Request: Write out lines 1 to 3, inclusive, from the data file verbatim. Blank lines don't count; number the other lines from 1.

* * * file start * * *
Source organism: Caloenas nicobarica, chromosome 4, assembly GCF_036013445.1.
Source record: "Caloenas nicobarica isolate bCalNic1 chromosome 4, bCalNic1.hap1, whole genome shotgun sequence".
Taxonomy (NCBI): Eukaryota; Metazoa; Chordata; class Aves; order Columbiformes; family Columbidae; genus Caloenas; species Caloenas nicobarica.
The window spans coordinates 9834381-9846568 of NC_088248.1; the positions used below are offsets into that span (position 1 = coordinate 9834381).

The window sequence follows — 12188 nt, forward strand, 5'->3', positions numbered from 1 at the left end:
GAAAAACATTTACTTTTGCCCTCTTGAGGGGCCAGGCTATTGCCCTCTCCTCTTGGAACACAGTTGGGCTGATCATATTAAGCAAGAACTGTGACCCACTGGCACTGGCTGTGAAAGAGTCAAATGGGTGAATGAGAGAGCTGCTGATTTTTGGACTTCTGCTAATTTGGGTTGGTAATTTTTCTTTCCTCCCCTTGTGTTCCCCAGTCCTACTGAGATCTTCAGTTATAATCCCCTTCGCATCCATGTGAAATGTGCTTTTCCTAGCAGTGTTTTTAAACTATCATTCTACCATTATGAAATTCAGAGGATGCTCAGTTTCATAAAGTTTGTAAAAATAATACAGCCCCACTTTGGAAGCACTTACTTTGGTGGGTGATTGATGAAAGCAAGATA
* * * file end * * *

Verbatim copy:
Source organism: Caloenas nicobarica, chromosome 4, assembly GCF_036013445.1.
Source record: "Caloenas nicobarica isolate bCalNic1 chromosome 4, bCalNic1.hap1, whole genome shotgun sequence".
Taxonomy (NCBI): Eukaryota; Metazoa; Chordata; class Aves; order Columbiformes; family Columbidae; genus Caloenas; species Caloenas nicobarica.